Saiga Calf © Aline Kühl-Stenzel
Bonn, 9 April 2015- The leading captive breeding centre for Saiga antelopes (Saiga spp.) has lost almost its entire stock of animals as a result of an unidentified disease. The Centre for Wild Animals of Kalmykia in the Russian Federation is known internationally for its contribution to saiga research and conservation, thereby playing an important part in implementing the CMS Memorandum of Understanding (MOU) on Saiga Antelopes.
From a captive population of more than 90 animals, only four individuals are left, including just one adult male. A drought in 2014 coupled with supplementary feeding may be connected to the mass mortality. However, veterinarians have been unable to identify the cause of the deaths conclusively. This news comes at a time when the wild Precaspian saiga population in southern Russia is under heavy pressure from poaching.
Since its foundation in 2002, the Centre for Wild Animals has not only played a major role in raising awareness through regular visits by schools, students and tourists, but has also made research into the behaviour and ecology of the saiga antelope feasible, which would be impossible in the wild. Dramatic close-up scenes of saiga males fighting during rutting currently shown on PBS as part of the “Earth a new Wild” series were shot at the Centre prior to the mass mortality and give an indication of the role this captive breeding centre plays for research and observation.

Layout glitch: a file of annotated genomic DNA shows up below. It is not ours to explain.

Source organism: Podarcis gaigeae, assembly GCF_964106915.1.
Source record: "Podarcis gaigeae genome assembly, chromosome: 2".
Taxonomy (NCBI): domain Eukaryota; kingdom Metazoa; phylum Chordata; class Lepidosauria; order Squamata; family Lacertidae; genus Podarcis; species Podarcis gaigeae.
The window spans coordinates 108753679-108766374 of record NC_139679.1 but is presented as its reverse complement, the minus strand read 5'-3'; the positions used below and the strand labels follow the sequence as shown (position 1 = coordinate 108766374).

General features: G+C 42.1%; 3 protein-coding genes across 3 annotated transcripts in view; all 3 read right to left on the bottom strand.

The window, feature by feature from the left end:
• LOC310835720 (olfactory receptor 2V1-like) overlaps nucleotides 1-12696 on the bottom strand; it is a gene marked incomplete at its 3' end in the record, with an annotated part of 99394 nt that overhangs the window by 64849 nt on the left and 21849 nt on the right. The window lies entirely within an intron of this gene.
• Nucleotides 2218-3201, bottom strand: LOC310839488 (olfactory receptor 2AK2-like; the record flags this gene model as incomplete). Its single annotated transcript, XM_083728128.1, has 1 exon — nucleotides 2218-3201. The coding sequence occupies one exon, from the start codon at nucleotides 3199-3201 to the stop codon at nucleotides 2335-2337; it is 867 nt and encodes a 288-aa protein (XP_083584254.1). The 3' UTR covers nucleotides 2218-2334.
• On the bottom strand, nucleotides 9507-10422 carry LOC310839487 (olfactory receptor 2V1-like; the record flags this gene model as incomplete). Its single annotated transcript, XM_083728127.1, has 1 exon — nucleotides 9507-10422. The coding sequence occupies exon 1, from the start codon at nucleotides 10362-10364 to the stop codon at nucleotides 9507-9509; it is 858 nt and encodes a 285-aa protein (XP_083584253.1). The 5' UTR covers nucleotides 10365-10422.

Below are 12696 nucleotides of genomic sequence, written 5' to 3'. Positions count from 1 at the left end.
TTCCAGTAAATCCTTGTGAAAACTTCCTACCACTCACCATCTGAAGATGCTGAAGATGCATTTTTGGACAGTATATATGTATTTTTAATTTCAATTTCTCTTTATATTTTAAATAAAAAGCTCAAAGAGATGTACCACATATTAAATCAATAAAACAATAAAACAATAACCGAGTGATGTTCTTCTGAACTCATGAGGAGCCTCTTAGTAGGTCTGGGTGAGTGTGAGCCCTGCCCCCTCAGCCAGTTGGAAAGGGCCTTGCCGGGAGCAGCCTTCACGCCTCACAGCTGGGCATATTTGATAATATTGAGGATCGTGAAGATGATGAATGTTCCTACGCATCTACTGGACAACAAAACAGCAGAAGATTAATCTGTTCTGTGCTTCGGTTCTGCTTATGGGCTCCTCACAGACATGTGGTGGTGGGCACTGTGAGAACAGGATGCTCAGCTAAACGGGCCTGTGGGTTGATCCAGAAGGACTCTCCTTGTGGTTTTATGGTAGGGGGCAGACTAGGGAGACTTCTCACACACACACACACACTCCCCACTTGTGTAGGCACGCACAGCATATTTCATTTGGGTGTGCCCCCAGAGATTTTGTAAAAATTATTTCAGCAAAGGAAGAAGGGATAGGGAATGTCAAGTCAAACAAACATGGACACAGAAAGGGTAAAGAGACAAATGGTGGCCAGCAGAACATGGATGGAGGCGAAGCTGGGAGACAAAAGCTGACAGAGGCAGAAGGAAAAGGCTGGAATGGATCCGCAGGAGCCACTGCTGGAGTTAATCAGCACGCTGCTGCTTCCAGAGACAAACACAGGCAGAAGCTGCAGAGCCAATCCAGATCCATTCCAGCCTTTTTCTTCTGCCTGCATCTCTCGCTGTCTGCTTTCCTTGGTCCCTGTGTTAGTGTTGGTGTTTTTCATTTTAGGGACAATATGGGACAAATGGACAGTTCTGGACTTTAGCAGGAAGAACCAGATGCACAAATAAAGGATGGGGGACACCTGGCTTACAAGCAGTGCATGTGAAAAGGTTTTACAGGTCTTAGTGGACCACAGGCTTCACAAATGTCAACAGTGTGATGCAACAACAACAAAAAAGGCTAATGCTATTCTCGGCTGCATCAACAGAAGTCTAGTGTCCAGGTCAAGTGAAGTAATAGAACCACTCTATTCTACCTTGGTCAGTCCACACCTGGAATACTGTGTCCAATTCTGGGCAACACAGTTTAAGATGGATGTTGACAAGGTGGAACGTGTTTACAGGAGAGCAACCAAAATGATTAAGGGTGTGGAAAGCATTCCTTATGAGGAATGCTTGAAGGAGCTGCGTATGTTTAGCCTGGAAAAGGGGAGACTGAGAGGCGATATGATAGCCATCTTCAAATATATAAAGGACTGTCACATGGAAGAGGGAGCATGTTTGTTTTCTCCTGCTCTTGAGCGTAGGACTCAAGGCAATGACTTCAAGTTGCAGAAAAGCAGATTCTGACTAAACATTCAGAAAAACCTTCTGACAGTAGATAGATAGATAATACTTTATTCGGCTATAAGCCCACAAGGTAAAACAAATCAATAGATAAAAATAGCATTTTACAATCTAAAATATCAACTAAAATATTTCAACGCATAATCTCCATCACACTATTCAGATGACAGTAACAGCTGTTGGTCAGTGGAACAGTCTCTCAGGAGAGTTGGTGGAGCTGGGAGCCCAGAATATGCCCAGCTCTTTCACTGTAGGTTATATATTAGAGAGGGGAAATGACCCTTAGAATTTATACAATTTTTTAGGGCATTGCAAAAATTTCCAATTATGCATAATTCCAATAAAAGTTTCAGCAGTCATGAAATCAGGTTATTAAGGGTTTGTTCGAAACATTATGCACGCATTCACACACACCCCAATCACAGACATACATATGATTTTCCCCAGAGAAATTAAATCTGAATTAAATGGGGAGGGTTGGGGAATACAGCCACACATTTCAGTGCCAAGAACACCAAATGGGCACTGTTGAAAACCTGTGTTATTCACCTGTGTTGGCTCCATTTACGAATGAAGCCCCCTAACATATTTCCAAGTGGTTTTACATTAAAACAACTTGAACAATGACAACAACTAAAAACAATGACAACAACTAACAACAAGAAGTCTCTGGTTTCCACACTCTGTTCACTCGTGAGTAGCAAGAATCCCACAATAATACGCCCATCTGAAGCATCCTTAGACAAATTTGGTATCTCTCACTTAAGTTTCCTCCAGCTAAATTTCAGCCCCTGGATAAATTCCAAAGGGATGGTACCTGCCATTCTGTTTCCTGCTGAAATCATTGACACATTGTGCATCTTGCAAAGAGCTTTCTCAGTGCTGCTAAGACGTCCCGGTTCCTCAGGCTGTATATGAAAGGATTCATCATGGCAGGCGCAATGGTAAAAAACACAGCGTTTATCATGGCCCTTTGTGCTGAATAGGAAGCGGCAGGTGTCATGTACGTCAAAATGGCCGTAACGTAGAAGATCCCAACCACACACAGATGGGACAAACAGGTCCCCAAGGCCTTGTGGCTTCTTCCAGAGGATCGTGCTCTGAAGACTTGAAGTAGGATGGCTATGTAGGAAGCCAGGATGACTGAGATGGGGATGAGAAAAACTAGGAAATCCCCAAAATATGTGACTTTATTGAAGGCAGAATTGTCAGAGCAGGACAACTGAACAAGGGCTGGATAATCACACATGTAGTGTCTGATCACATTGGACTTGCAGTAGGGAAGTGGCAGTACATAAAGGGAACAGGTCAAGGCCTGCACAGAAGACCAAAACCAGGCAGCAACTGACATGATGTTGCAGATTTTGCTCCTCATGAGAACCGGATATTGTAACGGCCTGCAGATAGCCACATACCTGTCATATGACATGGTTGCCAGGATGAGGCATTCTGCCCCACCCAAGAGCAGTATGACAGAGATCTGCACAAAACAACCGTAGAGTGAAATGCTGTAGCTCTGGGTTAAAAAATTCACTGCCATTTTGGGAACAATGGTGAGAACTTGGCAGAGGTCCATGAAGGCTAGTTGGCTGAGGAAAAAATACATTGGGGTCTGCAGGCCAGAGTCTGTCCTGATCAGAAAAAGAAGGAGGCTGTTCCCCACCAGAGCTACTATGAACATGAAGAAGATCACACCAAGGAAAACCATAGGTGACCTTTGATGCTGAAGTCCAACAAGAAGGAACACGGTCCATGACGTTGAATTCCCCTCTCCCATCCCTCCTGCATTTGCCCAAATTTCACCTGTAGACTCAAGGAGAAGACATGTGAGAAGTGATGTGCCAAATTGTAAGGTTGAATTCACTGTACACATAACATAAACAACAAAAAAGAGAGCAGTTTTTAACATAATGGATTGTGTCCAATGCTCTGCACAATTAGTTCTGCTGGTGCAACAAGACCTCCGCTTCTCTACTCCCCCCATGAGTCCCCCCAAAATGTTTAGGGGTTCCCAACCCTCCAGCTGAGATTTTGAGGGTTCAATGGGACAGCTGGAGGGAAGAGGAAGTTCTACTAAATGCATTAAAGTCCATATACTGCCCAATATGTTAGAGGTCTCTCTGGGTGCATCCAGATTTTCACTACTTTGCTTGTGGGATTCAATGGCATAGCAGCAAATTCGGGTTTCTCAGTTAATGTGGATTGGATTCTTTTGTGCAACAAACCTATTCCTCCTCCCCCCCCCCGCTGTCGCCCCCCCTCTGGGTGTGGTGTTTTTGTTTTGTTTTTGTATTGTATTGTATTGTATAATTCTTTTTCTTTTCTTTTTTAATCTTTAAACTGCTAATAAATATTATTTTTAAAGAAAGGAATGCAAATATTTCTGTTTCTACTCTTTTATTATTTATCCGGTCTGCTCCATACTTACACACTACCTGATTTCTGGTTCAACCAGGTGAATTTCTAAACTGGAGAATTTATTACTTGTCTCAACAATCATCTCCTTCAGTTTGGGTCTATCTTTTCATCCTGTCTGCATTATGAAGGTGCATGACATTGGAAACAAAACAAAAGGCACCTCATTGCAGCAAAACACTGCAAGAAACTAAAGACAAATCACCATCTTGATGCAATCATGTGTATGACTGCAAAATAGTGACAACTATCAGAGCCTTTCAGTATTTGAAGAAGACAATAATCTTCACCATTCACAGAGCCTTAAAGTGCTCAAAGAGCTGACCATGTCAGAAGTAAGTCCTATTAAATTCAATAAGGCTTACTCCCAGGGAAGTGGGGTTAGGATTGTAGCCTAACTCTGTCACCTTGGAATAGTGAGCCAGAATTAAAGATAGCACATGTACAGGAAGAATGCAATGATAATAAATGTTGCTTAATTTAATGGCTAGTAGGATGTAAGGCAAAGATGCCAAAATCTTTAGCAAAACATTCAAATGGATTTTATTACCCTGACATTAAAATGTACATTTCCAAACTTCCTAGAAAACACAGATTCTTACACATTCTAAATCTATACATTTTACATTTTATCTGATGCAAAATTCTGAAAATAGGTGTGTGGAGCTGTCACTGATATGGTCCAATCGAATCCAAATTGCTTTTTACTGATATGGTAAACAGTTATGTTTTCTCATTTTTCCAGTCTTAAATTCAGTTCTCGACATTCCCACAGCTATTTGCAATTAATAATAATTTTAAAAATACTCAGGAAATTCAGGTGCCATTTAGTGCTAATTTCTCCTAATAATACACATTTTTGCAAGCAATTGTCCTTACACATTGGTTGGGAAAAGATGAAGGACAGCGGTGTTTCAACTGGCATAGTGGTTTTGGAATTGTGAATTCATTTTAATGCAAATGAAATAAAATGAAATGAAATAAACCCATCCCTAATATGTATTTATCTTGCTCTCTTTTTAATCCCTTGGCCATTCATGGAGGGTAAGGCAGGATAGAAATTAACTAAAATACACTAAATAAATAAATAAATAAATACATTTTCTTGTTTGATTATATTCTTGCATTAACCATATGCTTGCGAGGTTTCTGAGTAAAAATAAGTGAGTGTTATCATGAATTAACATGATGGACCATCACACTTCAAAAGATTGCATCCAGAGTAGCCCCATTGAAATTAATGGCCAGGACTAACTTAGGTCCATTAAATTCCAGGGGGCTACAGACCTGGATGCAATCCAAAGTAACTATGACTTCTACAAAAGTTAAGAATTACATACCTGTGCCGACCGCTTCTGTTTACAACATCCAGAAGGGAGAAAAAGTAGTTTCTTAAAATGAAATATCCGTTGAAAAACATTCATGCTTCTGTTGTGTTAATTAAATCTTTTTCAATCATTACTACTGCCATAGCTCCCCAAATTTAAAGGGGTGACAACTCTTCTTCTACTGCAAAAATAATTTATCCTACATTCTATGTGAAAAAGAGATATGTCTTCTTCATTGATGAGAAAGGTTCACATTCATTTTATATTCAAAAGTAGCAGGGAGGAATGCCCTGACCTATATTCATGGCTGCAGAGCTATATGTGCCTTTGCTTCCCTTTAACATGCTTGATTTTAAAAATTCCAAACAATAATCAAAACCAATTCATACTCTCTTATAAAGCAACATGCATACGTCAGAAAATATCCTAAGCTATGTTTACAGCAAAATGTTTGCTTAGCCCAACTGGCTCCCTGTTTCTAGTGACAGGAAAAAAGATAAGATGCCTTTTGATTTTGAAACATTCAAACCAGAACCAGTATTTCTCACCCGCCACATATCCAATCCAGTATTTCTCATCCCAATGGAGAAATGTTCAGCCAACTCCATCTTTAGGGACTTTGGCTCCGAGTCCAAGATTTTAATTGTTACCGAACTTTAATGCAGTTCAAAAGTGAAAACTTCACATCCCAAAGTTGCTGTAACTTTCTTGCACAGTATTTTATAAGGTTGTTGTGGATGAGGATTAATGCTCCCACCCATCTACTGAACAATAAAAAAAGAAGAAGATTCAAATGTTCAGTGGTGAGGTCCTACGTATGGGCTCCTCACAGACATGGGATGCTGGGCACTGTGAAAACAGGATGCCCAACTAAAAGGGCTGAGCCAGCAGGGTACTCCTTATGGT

Due to the catastrophic loss of saiga and a lack of funding the centre was recently forced to shut its doors to visitors. All scientific research and community outreach activities have been put on hold. Emergency funds are much needed and are currently being collected by the Saiga Conservation Alliance, one of the Cooperating Organizations that have signed the CMS Saiga MOU and are active partners in conserving this magnificent migratory species.
Captive breeding is an important part of the global conservation strategy for saigas, the Medium-Term International Work Programme 2011-2015 under the CMS MOU. Funds permitting, a Third Meeting of Signatories of the MOU is tentatively scheduled for autumn 2015 to discuss the many aspects of saiga conservation from monitoring to anti-poaching action, to review progress and to set priorities for the 2016-2020.
Last updated on 09 April 2015